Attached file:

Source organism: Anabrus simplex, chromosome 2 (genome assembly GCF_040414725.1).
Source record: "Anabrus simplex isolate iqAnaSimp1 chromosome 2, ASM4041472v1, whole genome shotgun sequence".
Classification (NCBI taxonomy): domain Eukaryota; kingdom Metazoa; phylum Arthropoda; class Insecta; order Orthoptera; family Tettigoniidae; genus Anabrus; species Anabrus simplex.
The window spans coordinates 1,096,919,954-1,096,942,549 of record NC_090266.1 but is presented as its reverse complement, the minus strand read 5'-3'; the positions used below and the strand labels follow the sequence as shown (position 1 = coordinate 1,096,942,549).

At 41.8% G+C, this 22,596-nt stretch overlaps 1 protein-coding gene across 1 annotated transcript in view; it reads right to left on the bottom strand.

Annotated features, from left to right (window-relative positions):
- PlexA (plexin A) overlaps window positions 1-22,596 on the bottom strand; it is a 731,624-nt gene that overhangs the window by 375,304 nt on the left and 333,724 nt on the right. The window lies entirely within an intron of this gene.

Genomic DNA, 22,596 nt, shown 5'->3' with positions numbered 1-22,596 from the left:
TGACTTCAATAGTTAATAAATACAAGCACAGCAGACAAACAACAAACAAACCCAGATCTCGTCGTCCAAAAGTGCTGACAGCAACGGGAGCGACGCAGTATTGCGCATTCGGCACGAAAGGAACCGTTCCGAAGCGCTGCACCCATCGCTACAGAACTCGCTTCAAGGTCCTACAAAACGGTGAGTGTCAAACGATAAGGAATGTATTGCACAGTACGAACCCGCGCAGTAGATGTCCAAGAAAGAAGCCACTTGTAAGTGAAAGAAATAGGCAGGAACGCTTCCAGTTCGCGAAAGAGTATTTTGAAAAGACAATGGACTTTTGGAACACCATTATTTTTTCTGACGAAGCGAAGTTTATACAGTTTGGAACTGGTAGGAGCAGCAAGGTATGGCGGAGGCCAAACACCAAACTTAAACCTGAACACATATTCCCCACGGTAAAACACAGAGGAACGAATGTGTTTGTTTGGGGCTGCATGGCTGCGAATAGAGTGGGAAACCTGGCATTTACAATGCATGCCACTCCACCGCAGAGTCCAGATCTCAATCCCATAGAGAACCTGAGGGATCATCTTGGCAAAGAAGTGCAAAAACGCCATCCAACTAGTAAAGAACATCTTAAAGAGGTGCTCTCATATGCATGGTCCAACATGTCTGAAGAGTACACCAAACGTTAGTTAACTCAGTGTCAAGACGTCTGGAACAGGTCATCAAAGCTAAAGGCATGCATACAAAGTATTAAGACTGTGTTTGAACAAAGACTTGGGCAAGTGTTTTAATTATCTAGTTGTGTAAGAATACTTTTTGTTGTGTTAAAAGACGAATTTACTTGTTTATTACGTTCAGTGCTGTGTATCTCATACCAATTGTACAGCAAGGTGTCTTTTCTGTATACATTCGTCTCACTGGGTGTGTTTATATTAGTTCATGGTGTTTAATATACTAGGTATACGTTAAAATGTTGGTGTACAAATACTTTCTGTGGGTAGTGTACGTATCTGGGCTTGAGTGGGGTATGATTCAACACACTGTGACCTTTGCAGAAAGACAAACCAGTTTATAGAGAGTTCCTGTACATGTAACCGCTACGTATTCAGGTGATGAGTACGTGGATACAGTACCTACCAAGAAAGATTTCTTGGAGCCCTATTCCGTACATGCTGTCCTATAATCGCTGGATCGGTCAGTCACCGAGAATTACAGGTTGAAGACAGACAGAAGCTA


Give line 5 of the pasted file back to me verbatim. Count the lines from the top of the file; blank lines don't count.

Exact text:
At 41.8% G+C, this 22,596-nt stretch overlaps 1 protein-coding gene across 1 annotated transcript in view; it reads right to left on the bottom strand.